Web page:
June 15, 2024

Driver busts through barricade during Downtown Billings Holiday Parade

In the midst of the 38th annual Downtown Billings Holiday Parade beneath Skypoint, a disconcerting event unfolded on the Friday following Thanksgiving. A vehicle brazenly breached barricades, careening towards the oncoming procession. The potential calamity narrowly avoided a child as the driver sought escape from the cordoned-off street. While a major crisis was averted, organizers express that barricade transgressions constitute a pervasive issue.

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As we eagerly awaited the parade’s commencement, an unforeseen spectacle materialized – a maroon car navigating through the area,” recounts Brooke Bath, a spectator at the Billings parade. “Questions arose: Is the driver lost? Unfamiliar with Billings, perhaps?”

This incident caught everyone off guard, including myself. I was providing live coverage of the parade alongside Q2 meteorologist Miller Robson, who, in jest, remarked, “Perhaps they simply desired a front-row vantage point.”

The Downtown Billings Alliance, the parade’s sponsor, notes a recurrent trend where individuals proffer similar justifications for flouting established regulations. “The need for proximity seems to be a prevailing sentiment. Many are reluctant to circumvent the block or invest an additional two minutes in seeking an alternative route. We’ve encountered all manner of excuses for non-compliance with barricades,” states Lexie Mann, Events Director at Downtown Billings Alliance.

Since the 2019 holiday parade, the number of vehicular barricades in Downtown Billings has surged from 37 to 55. Despite this increase, the DBA reports that during the 2023 holiday parade alone, 30 vehicles breached the barricades. Remarkably, Billings police were in the process of addressing another barricade transgressor when the now infamous vehicle traversed Skypoint.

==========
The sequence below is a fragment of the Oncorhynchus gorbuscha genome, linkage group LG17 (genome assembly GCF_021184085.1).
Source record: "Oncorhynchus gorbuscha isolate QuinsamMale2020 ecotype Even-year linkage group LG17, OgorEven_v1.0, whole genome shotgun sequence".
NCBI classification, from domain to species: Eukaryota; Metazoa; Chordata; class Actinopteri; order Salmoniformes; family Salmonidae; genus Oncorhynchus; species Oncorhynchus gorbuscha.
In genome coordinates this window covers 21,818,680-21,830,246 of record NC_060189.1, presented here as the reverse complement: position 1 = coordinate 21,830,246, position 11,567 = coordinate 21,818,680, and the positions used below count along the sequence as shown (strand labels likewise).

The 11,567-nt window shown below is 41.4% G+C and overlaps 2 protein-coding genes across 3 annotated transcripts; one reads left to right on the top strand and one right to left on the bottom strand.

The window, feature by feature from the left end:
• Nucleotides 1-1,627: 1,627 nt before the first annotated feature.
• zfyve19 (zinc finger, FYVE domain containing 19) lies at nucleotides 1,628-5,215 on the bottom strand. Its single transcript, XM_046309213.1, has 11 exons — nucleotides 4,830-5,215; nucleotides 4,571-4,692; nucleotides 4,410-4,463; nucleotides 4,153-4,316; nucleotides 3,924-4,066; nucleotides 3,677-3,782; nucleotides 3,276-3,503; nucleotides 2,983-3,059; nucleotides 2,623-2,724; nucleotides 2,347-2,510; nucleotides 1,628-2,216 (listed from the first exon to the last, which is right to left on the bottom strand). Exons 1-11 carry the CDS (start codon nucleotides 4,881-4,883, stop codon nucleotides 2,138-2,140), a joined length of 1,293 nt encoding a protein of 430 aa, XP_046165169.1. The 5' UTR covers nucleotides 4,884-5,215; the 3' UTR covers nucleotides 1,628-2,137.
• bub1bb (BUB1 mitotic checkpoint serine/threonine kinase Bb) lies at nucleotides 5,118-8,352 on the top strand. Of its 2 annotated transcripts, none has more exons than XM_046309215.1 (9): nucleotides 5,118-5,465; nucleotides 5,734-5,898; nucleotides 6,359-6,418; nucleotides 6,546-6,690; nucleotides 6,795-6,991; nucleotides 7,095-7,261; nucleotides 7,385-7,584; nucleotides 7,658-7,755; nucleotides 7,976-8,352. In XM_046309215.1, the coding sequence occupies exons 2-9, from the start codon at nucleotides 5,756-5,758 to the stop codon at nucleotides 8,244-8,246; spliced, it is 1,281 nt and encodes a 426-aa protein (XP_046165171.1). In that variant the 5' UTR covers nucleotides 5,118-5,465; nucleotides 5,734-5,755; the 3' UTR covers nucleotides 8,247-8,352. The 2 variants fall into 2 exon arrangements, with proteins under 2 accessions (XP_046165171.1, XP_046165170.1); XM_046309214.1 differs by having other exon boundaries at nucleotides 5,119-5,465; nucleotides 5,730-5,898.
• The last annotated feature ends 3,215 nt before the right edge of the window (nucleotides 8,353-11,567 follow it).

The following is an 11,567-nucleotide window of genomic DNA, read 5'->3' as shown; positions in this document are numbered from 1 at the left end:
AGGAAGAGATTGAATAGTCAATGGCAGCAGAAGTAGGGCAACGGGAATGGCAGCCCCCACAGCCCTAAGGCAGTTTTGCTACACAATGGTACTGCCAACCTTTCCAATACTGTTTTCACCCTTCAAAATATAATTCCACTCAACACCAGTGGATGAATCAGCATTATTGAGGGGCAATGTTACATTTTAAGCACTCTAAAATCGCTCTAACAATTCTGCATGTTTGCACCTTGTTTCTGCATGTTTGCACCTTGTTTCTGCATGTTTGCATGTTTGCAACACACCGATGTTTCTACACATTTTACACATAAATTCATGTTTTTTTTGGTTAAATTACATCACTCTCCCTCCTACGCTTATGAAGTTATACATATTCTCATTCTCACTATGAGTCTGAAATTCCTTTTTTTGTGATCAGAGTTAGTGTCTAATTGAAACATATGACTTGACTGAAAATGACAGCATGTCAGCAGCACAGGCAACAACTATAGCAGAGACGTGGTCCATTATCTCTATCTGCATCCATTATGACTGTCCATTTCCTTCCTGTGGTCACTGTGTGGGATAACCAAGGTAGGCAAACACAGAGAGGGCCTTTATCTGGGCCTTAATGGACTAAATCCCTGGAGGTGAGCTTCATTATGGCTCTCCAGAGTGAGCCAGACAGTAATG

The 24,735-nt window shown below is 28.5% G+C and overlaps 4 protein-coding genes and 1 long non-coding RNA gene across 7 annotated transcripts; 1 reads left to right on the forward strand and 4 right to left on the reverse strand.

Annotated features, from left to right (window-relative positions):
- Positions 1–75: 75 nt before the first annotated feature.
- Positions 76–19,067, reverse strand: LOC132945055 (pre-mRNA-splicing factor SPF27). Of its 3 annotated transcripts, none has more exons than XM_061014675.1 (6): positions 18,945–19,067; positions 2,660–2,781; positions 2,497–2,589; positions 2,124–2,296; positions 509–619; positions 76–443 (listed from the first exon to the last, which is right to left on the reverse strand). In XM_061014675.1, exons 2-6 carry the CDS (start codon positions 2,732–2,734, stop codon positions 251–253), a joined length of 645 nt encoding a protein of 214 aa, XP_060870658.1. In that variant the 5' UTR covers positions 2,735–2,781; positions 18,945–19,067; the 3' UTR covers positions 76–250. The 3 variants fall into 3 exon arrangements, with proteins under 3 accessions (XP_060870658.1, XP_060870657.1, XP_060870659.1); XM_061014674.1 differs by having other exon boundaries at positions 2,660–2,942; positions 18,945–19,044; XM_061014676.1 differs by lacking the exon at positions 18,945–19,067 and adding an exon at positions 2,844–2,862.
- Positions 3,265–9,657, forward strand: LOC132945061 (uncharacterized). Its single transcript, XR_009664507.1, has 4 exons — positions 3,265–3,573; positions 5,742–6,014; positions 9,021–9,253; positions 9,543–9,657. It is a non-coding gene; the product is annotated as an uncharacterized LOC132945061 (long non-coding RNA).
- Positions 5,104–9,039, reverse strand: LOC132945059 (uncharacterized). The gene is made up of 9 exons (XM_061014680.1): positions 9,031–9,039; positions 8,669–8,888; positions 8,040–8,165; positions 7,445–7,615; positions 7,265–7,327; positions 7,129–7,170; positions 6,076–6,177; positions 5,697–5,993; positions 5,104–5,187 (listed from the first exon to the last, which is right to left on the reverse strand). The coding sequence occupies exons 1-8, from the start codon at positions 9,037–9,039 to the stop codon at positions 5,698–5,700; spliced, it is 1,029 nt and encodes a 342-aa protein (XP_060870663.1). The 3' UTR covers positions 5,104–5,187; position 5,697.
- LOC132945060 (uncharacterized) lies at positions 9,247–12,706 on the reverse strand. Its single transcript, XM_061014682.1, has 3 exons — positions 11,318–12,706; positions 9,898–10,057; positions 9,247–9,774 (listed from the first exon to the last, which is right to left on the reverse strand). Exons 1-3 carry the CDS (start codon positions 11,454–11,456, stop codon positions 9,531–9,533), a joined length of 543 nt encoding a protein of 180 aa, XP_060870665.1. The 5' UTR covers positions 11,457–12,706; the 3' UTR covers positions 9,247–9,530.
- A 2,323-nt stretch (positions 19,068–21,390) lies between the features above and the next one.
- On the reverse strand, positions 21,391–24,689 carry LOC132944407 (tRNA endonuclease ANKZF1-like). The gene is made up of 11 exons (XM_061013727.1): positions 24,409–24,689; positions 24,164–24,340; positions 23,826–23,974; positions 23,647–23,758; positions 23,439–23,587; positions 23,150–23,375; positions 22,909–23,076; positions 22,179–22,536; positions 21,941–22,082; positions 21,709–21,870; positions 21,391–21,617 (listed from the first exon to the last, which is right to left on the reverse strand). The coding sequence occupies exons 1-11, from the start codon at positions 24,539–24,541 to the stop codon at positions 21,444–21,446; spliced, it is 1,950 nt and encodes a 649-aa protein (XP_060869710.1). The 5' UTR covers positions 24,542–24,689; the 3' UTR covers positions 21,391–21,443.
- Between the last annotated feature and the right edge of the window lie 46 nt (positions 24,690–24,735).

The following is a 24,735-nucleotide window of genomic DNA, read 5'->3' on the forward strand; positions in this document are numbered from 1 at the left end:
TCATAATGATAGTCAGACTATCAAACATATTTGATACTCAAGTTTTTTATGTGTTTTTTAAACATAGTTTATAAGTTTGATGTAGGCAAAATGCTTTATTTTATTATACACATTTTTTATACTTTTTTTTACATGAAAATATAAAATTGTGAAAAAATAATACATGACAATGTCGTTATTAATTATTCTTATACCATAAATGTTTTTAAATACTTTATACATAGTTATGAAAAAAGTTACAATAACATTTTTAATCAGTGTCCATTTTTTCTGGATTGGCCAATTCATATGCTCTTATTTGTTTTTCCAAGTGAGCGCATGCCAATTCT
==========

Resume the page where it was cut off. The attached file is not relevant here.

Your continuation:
“My colleague, Lindsay Richardson, promptly intervened, guiding the driver to safety. She had to sprint and intercept the rapidly moving vehicle amidst the crowd,” recounts Mann.

Instances like these evoke haunting memories of a deliberate assault on a holiday parade in Wisconsin two years prior, resulting in six fatalities and 62 injuries. Although the Billings parade concluded without injuries, Downtown Billings is no stranger to this worrisome pattern.

“People exit their vehicles, physically manipulate the barricades, and intrude without authorization,” reveals Joe Stout, supervisor of DBA’s Billings Improvement District. This necessitates constant vigilance on the part of workers, all while harboring the hope that adherence to regulations becomes the norm.

“I sincerely wish that individuals would respect our sealed-off streets,” expresses Stout. “The presence of barricades signifies restricted access to that area,” adds Mann. “Pedestrians, relishing the ambiance of downtown streets, may be engaged in post-event cleanup.”

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